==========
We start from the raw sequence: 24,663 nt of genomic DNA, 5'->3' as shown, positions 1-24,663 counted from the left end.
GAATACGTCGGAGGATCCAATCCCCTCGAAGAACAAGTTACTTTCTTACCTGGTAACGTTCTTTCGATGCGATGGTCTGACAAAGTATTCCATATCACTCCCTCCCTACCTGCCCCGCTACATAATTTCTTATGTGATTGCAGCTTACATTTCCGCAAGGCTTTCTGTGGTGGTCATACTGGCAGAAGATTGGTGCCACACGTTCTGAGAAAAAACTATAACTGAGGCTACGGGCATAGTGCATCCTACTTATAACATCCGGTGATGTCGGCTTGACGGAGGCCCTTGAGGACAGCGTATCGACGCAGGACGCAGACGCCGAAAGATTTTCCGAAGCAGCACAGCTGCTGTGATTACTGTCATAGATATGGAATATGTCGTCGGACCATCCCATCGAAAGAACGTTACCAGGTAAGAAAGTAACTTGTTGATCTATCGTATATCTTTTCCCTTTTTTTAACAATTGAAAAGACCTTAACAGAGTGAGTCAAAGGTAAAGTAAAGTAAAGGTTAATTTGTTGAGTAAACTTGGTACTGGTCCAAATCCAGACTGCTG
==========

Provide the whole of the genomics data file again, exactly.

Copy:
We start from the raw sequence: 24,663 nt of genomic DNA, 5'->3' as shown, positions 1-24,663 counted from the left end.
GAATACGTCGGAGGATCCAATCCCCTCGAAGAACAAGTTACTTTCTTACCTGGTAACGTTCTTTCGATGCGATGGTCTGACAAAGTATTCCATATCACTCCCTCCCTACCTGCCCCGCTACATAATTTCTTATGTGATTGCAGCTTACATTTCCGCAAGGCTTTCTGTGGTGGTCATACTGGCAGAAGATTGGTGCCACACGTTCTGAGAAAAAACTATAACTGAGGCTACGGGCATAGTGCATCCTACTTATAACATCCGGTGATGTCGGCTTGACGGAGGCCCTTGAGGACAGCGTATCGACGCAGGACGCAGACGCCGAAAGATTTTCCGAAGCAGCACAGCTGCTGTGATTACTGTCATAGATATGGAATATGTCGTCGGACCATCCCATCGAAAGAACGTTACCAGGTAAGAAAGTAACTTGTTGATCTATCGTATATCTTTTCCCTTTTTTTAACAATTGAAAAGACCTTAACAGAGTGAGTCAAAGGTAAAGTAAAGTAAAGGTTAATTTGTTGAGTAAACTTGGTACTGGTCCAAATCCAGACTGCTG